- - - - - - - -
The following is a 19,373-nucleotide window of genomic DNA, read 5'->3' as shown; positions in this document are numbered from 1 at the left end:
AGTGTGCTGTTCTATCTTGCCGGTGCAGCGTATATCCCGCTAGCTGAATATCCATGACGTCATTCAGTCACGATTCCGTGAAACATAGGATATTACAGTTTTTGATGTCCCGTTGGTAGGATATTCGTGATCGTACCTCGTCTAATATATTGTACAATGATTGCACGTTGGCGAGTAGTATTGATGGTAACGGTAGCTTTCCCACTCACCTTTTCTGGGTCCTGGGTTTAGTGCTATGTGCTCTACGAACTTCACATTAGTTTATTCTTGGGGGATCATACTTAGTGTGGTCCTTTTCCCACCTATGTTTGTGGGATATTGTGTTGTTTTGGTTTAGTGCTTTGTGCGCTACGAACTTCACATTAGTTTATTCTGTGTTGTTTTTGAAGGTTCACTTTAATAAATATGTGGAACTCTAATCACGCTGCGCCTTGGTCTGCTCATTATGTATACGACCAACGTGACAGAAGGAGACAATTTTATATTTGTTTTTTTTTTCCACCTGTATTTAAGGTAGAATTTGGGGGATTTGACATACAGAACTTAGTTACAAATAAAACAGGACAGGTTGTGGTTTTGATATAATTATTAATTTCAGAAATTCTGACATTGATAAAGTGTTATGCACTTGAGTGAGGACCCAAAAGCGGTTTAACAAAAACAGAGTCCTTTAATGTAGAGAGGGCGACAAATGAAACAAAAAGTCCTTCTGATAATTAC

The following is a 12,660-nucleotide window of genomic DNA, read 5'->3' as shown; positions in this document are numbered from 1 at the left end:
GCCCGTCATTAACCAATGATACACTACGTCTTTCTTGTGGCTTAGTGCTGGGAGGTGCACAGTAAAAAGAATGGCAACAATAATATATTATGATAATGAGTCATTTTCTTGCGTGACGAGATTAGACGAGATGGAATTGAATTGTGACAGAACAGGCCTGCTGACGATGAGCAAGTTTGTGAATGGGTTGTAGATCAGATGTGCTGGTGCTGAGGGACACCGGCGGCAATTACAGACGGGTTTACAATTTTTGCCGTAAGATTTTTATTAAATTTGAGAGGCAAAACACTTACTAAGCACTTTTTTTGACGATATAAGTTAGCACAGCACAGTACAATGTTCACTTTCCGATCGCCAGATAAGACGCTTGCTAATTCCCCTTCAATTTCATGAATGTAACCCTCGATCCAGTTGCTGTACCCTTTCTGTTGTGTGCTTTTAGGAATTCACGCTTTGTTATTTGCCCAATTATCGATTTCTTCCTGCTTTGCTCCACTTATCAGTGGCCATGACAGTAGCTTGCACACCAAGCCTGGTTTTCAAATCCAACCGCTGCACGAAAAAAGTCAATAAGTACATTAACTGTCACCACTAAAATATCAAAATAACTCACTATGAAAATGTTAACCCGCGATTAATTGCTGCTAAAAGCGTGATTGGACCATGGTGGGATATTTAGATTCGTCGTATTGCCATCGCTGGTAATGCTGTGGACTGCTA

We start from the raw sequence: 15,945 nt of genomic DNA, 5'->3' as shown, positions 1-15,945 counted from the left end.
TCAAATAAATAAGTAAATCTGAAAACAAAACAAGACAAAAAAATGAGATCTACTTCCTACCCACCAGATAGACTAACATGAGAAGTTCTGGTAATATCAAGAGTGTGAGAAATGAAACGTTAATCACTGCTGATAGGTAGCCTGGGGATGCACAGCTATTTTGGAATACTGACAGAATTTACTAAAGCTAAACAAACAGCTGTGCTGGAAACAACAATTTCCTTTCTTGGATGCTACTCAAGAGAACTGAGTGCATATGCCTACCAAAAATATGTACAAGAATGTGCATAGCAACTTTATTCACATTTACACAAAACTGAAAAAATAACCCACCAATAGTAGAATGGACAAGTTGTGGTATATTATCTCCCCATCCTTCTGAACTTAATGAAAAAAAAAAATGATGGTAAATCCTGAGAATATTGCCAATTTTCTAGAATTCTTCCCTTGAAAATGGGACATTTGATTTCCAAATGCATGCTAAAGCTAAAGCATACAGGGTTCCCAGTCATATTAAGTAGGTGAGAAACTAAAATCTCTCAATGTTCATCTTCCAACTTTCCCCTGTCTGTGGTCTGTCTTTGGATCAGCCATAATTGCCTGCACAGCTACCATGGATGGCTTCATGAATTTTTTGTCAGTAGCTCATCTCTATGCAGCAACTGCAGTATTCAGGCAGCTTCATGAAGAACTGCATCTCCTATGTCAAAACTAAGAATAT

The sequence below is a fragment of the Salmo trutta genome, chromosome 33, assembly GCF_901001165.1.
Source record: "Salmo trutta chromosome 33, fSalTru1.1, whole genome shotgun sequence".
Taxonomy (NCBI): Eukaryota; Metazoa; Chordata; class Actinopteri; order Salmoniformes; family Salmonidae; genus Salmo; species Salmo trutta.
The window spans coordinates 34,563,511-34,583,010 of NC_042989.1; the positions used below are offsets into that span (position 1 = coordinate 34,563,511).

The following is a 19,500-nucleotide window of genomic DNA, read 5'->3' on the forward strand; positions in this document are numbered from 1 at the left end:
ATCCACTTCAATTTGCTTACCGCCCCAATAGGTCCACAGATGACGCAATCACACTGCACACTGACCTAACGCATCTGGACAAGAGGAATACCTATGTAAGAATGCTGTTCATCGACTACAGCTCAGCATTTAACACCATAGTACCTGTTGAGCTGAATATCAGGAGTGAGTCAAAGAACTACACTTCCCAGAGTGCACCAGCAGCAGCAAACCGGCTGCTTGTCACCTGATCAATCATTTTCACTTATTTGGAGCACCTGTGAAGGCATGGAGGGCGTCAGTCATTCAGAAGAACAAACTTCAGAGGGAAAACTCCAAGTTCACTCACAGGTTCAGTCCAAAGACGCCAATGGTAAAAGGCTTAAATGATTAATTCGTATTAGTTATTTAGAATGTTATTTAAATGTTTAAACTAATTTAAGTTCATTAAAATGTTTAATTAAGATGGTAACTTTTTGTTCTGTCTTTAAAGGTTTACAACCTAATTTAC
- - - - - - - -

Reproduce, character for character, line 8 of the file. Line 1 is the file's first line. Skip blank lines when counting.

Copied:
Source record: "Salmo trutta chromosome 33, fSalTru1.1, whole genome shotgun sequence".